Slappers don’t seem to be getting the advantage they should

Ever since we upgraded our cable package I’ve the opportunity to see a lot more fastpitch softball games on TV. Since most teams have at least a couple if not several slappers, I’ve had the chance to see many of them in action. It has led to an interesting observation.

My understanding of the advantage of slapping is that the hitter starts a couple of steps closer to first and gets a running start toward the bag. Now, the first part is a function of the setup of the field. The left-hand batter’s box is a little closer to first than the right-hand box, so no problem there.

It’s the second part that strikes me as odd. A lot of the slappers I’ve seen sort of walk to the front of the box, take a swing, then start running. As a result, they’re not really getting a running start. In fact, most seems to be pretty much standing in one spot when they make contact. So where’s the advantage. If they’re going to just stand there, why bother with the slapping technique? Might as well just set up in the front of the box and swing away.

Slapping is a difficult technique to pull off well. So if you’re going to go to that effort, might as well get the full advantage out of it. The more you can be at a full (or nearly full) run, the faster you’ll get up the line and the more pressure you’ll put on the defense. So despite what the old song says, run don’t walk when you slap.

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About Ken Krause

Ken Krause has been coaching girls fastpitch softball for nearly 20 years. Some may know him as a contributing columnist to Softball Magazine, where he writes Krause's Korner -- a regular column sponsored by Louisville Slugger. Ken is also the Administrator of the Discuss Fastpitch Forum, the most popular fastpitch discussion forum on the Internet. He is currently a Three Star Master Coach with the National Fastpitch Coaches Association (NFCA), and is certified by both the Amateur Softball Association (ASA) and American Sports Education Program (ASEP). Ken is a private instructor specializing in pitchers, hitters, and catchers. He teaches at North Shore Baseball Academy in Libertyville, IL and Pro-Player Consultants in McHenry, IL.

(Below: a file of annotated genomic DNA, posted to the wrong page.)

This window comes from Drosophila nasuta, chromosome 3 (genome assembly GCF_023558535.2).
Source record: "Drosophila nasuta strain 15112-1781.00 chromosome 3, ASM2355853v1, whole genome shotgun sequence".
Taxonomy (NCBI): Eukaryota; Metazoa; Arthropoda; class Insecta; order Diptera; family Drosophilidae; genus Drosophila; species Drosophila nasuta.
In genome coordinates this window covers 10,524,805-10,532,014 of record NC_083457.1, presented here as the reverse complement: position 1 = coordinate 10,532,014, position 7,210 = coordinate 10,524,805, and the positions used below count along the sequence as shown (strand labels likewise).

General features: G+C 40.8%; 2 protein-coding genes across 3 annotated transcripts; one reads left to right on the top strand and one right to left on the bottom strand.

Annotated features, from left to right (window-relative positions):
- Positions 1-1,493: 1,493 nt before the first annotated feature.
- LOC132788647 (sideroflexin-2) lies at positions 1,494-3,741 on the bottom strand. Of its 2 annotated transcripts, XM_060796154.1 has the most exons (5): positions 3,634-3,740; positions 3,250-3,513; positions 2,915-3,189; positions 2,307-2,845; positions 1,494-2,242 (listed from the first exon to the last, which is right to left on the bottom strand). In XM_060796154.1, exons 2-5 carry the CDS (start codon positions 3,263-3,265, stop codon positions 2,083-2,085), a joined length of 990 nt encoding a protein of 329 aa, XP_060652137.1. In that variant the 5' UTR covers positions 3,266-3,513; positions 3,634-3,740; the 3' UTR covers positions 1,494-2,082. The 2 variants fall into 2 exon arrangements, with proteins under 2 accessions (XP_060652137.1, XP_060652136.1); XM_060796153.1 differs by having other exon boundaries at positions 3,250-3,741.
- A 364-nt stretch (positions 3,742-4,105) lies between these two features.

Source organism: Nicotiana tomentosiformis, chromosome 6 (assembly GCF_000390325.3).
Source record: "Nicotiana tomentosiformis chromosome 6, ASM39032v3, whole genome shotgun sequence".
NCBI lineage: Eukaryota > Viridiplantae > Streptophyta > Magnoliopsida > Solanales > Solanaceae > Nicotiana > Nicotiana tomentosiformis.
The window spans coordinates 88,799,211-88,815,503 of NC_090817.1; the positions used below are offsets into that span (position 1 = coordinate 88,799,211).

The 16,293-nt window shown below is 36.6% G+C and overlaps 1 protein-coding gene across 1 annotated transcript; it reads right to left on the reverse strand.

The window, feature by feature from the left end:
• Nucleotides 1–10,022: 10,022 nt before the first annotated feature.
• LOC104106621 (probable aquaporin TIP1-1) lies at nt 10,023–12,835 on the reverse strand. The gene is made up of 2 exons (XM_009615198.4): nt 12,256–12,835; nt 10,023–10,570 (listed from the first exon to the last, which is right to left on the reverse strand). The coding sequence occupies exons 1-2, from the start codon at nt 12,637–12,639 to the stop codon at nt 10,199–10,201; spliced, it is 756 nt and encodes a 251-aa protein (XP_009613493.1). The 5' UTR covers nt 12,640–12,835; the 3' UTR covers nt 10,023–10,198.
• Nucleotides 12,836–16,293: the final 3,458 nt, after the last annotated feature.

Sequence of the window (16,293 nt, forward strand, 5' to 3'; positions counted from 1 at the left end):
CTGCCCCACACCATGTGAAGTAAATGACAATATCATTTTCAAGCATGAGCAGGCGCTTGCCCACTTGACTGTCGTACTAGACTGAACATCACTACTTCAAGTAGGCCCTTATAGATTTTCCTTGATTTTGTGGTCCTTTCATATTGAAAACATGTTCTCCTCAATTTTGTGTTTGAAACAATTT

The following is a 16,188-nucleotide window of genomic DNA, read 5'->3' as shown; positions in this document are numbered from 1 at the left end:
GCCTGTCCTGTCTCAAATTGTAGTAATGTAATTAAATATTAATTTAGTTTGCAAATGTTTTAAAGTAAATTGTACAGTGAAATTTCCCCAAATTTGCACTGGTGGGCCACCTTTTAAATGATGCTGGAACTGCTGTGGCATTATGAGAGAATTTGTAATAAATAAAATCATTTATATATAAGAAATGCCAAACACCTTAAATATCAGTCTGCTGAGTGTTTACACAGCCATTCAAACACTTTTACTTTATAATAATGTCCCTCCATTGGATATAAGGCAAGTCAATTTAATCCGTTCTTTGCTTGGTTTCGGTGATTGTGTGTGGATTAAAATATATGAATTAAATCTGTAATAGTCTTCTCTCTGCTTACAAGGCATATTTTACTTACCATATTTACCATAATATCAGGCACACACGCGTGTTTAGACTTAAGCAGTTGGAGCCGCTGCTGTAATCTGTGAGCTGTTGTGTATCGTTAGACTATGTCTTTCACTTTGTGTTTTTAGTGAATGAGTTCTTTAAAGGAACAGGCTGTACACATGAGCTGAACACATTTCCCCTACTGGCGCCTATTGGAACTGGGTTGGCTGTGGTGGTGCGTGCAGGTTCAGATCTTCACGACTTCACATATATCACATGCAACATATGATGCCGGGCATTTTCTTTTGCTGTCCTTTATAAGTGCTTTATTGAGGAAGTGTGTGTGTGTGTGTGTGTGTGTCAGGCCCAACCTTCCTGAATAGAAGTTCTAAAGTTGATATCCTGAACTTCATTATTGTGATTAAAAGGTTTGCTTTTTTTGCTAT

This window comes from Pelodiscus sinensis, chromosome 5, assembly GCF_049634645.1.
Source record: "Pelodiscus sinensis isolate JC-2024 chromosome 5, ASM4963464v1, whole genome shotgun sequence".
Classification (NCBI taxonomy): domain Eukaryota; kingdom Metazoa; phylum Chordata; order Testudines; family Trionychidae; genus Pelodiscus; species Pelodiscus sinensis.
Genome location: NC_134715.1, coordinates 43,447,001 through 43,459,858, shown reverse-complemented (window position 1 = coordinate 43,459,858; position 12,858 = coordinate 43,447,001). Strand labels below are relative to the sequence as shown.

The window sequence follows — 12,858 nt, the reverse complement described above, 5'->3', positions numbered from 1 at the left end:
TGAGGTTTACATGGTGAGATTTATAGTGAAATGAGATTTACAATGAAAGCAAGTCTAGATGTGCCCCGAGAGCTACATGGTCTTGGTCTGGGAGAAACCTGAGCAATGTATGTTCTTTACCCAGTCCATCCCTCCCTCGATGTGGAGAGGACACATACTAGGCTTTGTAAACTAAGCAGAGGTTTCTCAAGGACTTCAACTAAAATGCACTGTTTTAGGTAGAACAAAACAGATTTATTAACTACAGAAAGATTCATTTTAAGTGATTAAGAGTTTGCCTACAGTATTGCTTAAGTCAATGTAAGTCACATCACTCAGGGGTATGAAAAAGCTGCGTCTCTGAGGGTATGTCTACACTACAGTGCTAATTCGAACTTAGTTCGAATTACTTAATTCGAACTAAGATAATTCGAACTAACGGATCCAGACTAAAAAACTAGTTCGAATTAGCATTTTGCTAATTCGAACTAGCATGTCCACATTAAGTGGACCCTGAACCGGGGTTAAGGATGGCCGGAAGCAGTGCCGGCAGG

Posted on May 20, 2010, in Hitting. Bookmark the permalink. 1 Comment.

  1. Mike Thweatt

    There’s a fine line between just making contact and trying to beat the throw, and hitting the ball hard enough to keep the fielders a little honest. If you slap “on the run” you lose almost all of your power and the defense can cheat way up. The best slapper I ever saw was a senior on my freshman DD’s D1 college team. She could drive the ball into the gap and put a ton of pressure on the defense – if she got it into the OF and it wasn’t fielded quickly she was on 3B.So while it’s true that you don’t get the biggest advantage by not “running” at the ball, however you will probably get the best results.

    Like

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